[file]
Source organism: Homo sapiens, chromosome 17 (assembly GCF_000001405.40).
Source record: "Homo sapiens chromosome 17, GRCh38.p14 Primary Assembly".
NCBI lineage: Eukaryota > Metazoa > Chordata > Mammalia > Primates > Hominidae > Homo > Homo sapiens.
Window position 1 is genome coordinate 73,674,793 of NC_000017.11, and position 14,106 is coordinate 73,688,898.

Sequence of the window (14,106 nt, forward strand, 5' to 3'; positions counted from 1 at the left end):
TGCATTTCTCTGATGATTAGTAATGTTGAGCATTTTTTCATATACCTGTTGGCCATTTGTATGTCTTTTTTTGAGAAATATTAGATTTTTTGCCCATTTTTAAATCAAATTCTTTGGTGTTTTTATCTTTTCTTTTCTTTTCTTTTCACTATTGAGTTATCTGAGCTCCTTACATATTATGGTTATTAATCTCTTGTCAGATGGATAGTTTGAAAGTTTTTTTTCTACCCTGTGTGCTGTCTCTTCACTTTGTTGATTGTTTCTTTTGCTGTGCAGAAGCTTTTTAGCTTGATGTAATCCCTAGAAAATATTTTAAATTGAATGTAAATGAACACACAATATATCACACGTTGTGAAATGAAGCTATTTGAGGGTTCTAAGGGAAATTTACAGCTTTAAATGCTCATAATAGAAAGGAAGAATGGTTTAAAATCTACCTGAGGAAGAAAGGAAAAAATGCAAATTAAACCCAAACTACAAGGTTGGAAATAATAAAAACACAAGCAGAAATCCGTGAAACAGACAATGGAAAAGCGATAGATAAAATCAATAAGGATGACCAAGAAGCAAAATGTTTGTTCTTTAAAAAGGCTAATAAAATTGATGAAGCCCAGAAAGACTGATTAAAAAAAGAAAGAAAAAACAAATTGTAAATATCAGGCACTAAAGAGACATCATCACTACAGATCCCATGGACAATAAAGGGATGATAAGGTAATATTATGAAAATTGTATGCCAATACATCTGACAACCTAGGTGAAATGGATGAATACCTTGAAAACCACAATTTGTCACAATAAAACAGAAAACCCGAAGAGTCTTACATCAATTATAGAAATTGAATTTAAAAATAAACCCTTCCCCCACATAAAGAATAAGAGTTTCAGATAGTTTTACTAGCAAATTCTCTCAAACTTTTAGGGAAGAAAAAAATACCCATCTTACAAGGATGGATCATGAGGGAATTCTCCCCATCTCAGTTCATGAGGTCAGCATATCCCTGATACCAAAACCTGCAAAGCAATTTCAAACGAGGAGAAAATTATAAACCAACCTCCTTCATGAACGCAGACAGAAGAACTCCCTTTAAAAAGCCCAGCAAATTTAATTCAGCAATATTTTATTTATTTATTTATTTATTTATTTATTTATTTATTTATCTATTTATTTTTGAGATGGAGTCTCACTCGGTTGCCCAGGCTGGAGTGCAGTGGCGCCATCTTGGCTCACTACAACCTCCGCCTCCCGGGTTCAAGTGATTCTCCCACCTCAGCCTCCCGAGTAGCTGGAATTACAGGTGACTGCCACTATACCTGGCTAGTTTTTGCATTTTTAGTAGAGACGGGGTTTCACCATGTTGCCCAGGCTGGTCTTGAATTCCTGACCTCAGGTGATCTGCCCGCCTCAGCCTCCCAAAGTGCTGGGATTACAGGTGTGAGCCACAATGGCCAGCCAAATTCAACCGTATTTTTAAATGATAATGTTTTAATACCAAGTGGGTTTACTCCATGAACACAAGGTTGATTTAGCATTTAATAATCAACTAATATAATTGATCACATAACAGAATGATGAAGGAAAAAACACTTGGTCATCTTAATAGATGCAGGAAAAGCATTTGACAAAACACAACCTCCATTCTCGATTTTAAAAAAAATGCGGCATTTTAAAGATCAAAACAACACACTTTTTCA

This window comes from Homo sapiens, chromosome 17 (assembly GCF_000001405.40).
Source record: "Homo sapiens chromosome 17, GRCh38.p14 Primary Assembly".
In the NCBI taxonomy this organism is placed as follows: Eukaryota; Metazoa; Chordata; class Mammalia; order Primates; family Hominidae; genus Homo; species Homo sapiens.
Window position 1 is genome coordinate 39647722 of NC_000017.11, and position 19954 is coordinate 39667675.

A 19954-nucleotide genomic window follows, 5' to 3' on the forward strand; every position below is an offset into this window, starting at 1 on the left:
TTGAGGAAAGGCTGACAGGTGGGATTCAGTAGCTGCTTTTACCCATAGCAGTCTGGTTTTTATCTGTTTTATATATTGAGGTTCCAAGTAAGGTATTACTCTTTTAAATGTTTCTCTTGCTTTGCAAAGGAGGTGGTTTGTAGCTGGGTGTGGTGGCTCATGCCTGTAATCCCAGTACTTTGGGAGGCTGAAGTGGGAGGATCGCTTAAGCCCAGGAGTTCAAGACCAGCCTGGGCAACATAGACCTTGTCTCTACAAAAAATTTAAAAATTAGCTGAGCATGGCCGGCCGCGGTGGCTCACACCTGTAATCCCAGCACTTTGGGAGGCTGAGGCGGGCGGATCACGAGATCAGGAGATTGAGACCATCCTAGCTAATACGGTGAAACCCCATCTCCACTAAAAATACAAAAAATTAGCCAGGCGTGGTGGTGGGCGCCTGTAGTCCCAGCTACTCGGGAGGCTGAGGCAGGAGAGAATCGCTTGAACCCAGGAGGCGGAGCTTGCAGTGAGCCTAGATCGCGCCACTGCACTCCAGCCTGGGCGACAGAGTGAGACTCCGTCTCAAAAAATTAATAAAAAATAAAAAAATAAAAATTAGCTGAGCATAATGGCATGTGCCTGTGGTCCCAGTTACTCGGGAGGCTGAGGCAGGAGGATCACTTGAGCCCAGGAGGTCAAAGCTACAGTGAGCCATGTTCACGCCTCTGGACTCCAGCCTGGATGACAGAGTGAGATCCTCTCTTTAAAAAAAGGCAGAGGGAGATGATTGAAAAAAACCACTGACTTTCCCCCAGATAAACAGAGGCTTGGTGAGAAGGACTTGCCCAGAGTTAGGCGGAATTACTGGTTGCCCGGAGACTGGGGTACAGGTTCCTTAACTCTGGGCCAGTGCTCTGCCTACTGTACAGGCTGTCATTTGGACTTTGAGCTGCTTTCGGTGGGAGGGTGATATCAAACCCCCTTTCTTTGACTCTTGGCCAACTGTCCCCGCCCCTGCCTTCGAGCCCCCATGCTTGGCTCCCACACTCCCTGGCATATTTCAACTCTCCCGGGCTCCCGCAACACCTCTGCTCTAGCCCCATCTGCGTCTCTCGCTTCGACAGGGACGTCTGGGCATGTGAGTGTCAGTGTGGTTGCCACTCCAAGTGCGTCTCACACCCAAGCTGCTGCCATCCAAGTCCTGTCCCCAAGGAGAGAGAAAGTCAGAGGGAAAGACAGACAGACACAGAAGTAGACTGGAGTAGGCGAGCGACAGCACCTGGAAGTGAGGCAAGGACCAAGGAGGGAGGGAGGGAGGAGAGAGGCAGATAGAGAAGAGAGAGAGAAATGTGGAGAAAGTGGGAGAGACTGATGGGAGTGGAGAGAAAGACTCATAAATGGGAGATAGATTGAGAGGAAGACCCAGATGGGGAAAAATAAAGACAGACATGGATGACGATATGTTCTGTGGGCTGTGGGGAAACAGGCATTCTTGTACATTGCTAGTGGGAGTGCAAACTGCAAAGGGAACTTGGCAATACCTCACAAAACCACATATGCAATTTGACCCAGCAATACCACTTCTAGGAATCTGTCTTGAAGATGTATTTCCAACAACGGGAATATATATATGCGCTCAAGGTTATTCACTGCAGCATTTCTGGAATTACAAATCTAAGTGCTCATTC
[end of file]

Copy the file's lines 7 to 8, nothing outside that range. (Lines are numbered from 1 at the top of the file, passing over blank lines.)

This window comes from Homo sapiens, chromosome 17 (assembly GCF_000001405.40).
Source record: "Homo sapiens chromosome 17, GRCh38.p14 Primary Assembly".